Coding Dojo #12: F#
In our latest coding dojo we worked on trying to port some of the functionality of some C# 1.0 brain models, and in particular one around simulating chaos behaviour, that Dave worked on at university.
This was more of an experimental dojo since everyone was fairly new to F# so we didn’t rotate the pair at the keyboard as frequently as possible.
What We Learnt
- The aim of the session was to try and put some unit tests around the C# code and then try and replace that code with an F# version of it piece by piece. We created an F# project in the same solution as the C# one and then managed to hook up the C# and F# projects, referencing the C# one from the F# one, with some success although the references did seem to get slightly confused at times. The support from the IDE isn't really there yet so it can be a bit tricky at times.
- We were using the XUnit.NET framework to unit test our code - this seems like a useful framework for testing F# code since it doesn't require so much setup to get a simple test working. We can just annotate a function with the 'Fact' annotation and we're good to go. One thing to be careful about is to make sure that you are actually creating functions to be evaluated by the test runner and not having the tests evaluated immediately and therefore not being picked up by the runner. For a while I had written a test similar to this and it wasn't being picked up:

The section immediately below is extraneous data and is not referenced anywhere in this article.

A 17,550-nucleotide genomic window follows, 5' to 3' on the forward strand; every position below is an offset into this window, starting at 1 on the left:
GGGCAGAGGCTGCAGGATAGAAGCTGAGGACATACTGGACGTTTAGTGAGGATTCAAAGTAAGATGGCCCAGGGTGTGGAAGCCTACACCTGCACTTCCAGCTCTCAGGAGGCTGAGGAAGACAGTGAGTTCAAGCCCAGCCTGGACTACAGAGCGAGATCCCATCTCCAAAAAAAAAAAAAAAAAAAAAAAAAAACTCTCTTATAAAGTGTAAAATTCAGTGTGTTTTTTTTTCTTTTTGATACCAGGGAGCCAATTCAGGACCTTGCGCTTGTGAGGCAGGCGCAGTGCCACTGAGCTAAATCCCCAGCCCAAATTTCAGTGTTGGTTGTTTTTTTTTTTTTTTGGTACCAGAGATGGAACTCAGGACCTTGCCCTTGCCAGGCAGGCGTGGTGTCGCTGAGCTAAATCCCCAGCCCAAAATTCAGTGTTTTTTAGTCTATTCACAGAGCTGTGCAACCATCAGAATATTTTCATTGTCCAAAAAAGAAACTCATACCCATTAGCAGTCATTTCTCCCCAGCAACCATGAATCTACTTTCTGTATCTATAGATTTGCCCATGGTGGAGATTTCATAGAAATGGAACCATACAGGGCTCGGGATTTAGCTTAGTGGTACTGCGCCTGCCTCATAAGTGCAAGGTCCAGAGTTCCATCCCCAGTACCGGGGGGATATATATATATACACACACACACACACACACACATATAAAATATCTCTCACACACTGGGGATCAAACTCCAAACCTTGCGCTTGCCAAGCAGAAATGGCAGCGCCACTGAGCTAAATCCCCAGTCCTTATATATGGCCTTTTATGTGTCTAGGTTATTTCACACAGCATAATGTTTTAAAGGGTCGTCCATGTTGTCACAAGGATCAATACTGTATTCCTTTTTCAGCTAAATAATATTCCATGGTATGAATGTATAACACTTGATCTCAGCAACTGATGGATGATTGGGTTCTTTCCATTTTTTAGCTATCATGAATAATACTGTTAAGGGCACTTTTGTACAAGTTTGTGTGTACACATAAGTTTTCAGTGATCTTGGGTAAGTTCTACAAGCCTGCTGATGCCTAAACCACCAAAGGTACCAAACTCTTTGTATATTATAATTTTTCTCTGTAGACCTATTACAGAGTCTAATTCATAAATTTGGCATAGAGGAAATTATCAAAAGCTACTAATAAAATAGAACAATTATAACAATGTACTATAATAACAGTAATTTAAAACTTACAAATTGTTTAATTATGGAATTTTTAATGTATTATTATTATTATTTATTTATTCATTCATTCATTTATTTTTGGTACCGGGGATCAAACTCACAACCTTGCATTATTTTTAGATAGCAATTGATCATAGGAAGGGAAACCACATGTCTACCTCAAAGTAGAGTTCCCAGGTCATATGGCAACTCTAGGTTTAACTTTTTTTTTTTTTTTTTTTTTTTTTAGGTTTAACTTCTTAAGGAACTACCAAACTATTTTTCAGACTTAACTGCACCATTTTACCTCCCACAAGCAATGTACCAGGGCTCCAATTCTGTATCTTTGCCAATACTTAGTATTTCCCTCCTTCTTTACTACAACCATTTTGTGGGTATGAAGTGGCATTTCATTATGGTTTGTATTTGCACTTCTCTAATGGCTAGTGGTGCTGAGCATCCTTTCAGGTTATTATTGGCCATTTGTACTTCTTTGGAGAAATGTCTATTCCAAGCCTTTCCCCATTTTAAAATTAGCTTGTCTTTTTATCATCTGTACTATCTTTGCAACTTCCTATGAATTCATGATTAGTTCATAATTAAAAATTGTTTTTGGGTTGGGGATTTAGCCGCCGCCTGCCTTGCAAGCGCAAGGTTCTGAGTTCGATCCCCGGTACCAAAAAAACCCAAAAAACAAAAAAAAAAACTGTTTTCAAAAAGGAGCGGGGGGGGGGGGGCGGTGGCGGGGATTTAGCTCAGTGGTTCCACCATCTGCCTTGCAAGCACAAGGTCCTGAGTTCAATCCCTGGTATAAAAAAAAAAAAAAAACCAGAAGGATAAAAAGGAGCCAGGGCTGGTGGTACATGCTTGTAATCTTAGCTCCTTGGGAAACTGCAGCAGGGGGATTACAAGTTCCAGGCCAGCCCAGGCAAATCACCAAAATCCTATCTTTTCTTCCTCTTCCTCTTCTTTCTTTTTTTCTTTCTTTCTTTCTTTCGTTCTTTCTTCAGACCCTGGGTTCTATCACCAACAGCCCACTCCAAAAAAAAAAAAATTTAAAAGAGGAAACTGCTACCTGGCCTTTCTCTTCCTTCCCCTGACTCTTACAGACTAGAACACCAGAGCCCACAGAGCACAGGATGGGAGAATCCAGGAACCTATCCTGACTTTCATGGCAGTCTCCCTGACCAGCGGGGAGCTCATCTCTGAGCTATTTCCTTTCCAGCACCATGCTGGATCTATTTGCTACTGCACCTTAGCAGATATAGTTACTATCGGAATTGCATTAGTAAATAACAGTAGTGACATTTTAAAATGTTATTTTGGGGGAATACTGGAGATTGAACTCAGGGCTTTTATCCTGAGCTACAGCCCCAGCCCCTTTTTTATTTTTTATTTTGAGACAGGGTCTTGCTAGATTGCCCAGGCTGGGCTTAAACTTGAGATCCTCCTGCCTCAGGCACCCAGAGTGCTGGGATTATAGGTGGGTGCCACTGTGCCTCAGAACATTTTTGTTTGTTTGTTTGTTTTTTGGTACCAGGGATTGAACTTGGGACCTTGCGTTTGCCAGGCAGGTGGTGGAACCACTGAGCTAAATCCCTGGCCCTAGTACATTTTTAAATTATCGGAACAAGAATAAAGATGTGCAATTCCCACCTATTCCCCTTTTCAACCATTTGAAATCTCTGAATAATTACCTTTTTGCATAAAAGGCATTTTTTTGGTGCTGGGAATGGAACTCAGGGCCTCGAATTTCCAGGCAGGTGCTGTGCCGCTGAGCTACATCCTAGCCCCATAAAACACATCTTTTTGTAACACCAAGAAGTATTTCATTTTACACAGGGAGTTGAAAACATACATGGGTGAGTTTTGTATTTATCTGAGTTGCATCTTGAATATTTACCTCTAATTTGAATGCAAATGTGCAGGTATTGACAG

] let should_do_something = Assert.AreEqual(2,2) ~~~ The type of 'should_do_something" is 'unit' and as I understand it gets evaluated immediately. What we really want to do though is create a function (with type 'unit -> unit') which can be evaluated later on: ~~~text [ ] let should_do_something() = Assert.AreEqual(2,2) ~~~ The brackets are important, something that I hadn't appreciated. We were generally running the test by directly calling the test runner from the command line - we couldn't quite work out how to hook everything up inside Visual Studio.
- I'm not sure if we went exactly to the book with our refactoring of the code to make it testable - the method on the class doing the work was private so we made it public - but it helped to get us moving. We were able to then replace this with an F# function while verifying that the output was still the same. As I mentioned on my post about the little twitter application I'm working on, I'm intrigued as to how we should structure code in F#. Apparently the answer is as objects but I'm interested how the design would differ from one done in a predominantly OO as opposed to functional language.
For next time
- I'm really enjoying playing around with F# - it's definitely interesting learning a different approach to programming than I'm used to - so we might continue working on that next time around. If not then we need to find another game to model!